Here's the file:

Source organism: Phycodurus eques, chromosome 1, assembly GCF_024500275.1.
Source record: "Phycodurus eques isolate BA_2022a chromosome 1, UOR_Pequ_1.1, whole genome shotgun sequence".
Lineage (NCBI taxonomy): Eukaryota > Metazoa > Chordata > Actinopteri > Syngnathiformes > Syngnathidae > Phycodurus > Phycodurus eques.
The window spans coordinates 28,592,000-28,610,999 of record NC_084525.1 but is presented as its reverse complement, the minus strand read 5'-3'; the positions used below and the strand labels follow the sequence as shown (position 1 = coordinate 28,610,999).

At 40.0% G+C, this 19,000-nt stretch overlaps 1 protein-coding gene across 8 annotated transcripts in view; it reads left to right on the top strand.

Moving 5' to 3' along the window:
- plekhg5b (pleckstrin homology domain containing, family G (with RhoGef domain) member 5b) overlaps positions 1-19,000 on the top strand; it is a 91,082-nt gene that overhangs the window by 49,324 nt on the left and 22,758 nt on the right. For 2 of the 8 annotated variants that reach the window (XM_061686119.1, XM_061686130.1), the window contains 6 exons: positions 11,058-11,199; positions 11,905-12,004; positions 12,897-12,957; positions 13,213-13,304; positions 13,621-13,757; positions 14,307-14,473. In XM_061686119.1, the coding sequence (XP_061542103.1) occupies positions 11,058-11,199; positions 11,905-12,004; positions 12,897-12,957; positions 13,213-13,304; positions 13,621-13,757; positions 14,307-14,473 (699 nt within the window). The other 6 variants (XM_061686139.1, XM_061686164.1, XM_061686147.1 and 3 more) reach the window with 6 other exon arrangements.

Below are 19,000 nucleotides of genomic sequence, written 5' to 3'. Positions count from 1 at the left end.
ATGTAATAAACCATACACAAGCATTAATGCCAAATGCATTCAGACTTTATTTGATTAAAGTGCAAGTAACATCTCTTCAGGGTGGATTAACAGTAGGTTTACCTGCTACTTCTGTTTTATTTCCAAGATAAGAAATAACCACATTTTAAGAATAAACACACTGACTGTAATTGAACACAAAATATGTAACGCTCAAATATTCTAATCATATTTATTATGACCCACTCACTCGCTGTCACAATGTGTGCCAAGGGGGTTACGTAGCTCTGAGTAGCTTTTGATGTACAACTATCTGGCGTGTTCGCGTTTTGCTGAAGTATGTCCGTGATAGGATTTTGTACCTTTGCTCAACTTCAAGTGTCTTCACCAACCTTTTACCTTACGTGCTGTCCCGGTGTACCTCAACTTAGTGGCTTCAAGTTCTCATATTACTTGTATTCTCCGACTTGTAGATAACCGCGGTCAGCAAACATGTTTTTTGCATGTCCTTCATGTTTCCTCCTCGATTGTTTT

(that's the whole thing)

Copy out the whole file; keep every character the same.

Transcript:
Source organism: Phycodurus eques, chromosome 1, assembly GCF_024500275.1.
Source record: "Phycodurus eques isolate BA_2022a chromosome 1, UOR_Pequ_1.1, whole genome shotgun sequence".
Lineage (NCBI taxonomy): Eukaryota > Metazoa > Chordata > Actinopteri > Syngnathiformes > Syngnathidae > Phycodurus > Phycodurus eques.
The window spans coordinates 28,592,000-28,610,999 of record NC_084525.1 but is presented as its reverse complement, the minus strand read 5'-3'; the positions used below and the strand labels follow the sequence as shown (position 1 = coordinate 28,610,999).

At 40.0% G+C, this 19,000-nt stretch overlaps 1 protein-coding gene across 8 annotated transcripts in view; it reads left to right on the top strand.

Moving 5' to 3' along the window:
- plekhg5b (pleckstrin homology domain containing, family G (with RhoGef domain) member 5b) overlaps positions 1-19,000 on the top strand; it is a 91,082-nt gene that overhangs the window by 49,324 nt on the left and 22,758 nt on the right. For 2 of the 8 annotated variants that reach the window (XM_061686119.1, XM_061686130.1), the window contains 6 exons: positions 11,058-11,199; positions 11,905-12,004; positions 12,897-12,957; positions 13,213-13,304; positions 13,621-13,757; positions 14,307-14,473. In XM_061686119.1, the coding sequence (XP_061542103.1) occupies positions 11,058-11,199; positions 11,905-12,004; positions 12,897-12,957; positions 13,213-13,304; positions 13,621-13,757; positions 14,307-14,473 (699 nt within the window). The other 6 variants (XM_061686139.1, XM_061686164.1, XM_061686147.1 and 3 more) reach the window with 6 other exon arrangements.

Below are 19,000 nucleotides of genomic sequence, written 5' to 3'. Positions count from 1 at the left end.
ATGTAATAAACCATACACAAGCATTAATGCCAAATGCATTCAGACTTTATTTGATTAAAGTGCAAGTAACATCTCTTCAGGGTGGATTAACAGTAGGTTTACCTGCTACTTCTGTTTTATTTCCAAGATAAGAAATAACCACATTTTAAGAATAAACACACTGACTGTAATTGAACACAAAATATGTAACGCTCAAATATTCTAATCATATTTATTATGACCCACTCACTCGCTGTCACAATGTGTGCCAAGGGGGTTACGTAGCTCTGAGTAGCTTTTGATGTACAACTATCTGGCGTGTTCGCGTTTTGCTGAAGTATGTCCGTGATAGGATTTTGTACCTTTGCTCAACTTCAAGTGTCTTCACCAACCTTTTACCTTACGTGCTGTCCCGGTGTACCTCAACTTAGTGGCTTCAAGTTCTCATATTACTTGTATTCTCCGACTTGTAGATAACCGCGGTCAGCAAACATGTTTTTTGCATGTCCTTCATGTTTCCTCCTCGATTGTTTT